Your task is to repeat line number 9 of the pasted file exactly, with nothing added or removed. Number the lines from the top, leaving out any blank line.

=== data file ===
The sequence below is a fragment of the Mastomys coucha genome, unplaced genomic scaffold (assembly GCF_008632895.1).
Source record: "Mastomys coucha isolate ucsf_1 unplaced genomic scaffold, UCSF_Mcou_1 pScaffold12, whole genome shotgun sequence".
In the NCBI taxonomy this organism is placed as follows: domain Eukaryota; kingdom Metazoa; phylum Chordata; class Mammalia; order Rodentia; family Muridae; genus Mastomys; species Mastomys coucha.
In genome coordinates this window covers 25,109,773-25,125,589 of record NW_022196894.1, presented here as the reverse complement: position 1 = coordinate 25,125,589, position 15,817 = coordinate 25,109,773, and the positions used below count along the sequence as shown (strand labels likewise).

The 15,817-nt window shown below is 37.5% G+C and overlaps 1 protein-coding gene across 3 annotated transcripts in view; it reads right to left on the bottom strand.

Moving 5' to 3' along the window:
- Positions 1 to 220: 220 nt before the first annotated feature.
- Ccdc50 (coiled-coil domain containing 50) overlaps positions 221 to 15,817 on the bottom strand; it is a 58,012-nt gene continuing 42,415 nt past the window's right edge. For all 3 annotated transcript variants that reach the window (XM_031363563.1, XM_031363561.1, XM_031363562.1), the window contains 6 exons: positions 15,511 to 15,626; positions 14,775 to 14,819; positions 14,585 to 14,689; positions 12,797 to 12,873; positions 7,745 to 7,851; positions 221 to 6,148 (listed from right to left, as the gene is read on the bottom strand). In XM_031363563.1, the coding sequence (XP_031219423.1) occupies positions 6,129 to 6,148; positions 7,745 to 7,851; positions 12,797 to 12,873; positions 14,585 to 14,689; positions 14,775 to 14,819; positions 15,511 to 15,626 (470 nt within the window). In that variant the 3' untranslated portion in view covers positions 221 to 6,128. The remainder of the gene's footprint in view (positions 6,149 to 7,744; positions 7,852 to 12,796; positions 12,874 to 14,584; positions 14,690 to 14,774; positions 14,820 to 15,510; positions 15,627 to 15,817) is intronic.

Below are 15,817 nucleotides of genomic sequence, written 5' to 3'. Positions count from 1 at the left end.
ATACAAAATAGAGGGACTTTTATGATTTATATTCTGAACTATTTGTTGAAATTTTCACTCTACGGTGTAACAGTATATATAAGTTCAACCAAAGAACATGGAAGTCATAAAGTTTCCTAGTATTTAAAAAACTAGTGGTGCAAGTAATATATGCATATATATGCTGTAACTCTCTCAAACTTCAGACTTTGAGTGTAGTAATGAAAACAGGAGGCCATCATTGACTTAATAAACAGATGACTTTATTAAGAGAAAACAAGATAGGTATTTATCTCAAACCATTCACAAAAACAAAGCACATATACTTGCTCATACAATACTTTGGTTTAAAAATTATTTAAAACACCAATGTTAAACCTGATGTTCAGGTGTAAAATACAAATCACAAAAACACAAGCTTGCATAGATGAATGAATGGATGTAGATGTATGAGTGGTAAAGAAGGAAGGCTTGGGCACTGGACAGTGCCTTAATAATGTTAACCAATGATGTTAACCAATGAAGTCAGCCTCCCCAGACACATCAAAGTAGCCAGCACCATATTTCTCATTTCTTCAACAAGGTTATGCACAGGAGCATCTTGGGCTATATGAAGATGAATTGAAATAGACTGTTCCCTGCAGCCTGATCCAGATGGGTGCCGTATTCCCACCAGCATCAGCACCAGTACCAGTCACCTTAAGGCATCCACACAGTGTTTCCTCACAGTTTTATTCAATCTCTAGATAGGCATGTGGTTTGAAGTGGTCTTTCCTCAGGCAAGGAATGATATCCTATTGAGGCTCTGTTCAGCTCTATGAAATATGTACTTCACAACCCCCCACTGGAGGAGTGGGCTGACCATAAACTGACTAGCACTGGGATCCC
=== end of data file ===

Below are 15,817 nucleotides of genomic sequence, written 5' to 3'. Positions count from 1 at the left end.